February 15, 2023—Sean Kivlehan, assistant professor of Global Health and Population at Harvard T.H. Chan School of Public Health, is an emergency physician at Brigham and Women’s Hospital and director of the Lavine Family Humanitarian Studies Initiative and the Emergency Health Systems Program at the Harvard Humanitarian Initiative (HHI). He is currently involved in training Ukrainian frontline providers and civilians in trauma care and mass casualty management. Kivlehan spoke about the February 6 earthquake in Turkey and Syria, which so far has killed more than 35,000 people and left tens of thousands more injured and displaced.
Q: Is HHI providing any support in Turkey and Syria?
A: We are not directly deploying people to the area, but we are partnering with other organizations and providing expertise. HHI is actively involved with the World Health Organization’s health cluster as an academic partner. During crises, this organization coordinates the actions of responders from around the world. Two of our faculty members are also part of an non-governmental organization (NGO) called Team Rubicon, which is on the ground doing rapid assessments that will inform the WHOs response.
Q: In the aftermath of the earthquake, what are the biggest public health and humanitarian concerns?
A: After a disaster, rescuing survivors and treating traumatic injuries is the first priority. Then you need to address communicable diseases that spread easily among people sheltering in close quarters, such as respiratory or diarrheal infections. But what is almost invisible at first is the interruption to daily health services. We’ll see the effects later in upticks of vaccine preventable diseases and in the non-communicable diseases that turn into acute problems because care was interrupted.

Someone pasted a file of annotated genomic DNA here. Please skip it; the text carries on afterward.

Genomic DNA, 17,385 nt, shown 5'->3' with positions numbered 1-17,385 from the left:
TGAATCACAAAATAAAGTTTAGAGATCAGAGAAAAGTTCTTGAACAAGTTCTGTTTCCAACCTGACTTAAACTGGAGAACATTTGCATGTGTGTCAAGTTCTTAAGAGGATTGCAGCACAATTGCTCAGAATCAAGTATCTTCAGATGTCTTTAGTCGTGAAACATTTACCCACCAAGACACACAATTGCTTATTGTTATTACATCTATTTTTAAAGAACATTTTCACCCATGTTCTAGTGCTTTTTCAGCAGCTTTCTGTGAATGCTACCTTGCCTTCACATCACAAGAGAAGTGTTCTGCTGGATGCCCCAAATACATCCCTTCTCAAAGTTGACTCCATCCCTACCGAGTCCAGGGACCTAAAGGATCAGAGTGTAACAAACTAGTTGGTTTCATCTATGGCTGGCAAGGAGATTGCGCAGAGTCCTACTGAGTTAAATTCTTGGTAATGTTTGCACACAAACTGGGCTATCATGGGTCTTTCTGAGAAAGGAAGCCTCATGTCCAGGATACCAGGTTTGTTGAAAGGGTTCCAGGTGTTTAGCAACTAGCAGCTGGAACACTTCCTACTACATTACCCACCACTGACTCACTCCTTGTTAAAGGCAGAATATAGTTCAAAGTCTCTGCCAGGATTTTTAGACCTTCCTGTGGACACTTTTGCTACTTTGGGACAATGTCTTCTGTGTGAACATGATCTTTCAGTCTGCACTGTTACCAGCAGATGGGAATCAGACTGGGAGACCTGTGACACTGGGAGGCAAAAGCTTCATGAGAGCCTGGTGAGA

This crisis is particularly complicated and catastrophic in northwest Syria, which has been experiencing a large-scale humanitarian crisis for over a decade. There were already several million people who were fully dependent on humanitarian aid—and only one border crossing that aid groups could use.
Shelter is a big concern right now in Syria. It’s cold, and there were already many displaced people. The health system—which was fragmented and inadequate before the earthquake—is going to be significantly affected. Many health care facilities sustained structural damage. There’s also concern around the workforce. You have the immediate interruption of work, disruption of education, and further worsening of “brain drain” as people relocate.
Turkey has obviously been affected too, but if there is any good news it’s that Turkey has a fairly strong emergency response infrastructure and health care system, and the ability to provide some level of resources. In the short term, I worry about everyone, but long term, I worry the most about the people in Syria who were already suffering.
I think we’re going to see the effects of this for a long time. Any progress that’s been made in northwest Syria in recent years is at risk of being wiped out. It’s beyond devastating.
Q: How should aid groups be working together to ensure a coordinated and effective long-term response?
A: Any organization providing aid should be engaged with the United Nations Office for the Coordination of Humanitarian Affairs (UN OCHA). They manage the cluster system to address urgent needs such as housing, water, sanitation, and access to food. Each cluster has a lead agency—for example, the WHO for health—which coordinates with numerous partners such as national and international NGOs, governments, other UN agencies, and militaries.
Over the years, I’ve learned that the best solutions to humanitarian crises are created with local partners and local input. Coordination is complicated and difficult, but it’s mandatory. We’re seeing this right now, with the negotiations that are needed between the UN, the Syrian government, and opposition groups around getting aid safely and securely to where it’s needed.
There have been a lot of improvements in coordinating humanitarian aid over the past 30 years, but there are still many challenges. I think that this this response is going to be a real test of the UN OCHA infrastructure. We’re going to see how it holds up and learn how we can continue to improve it as a humanitarian community.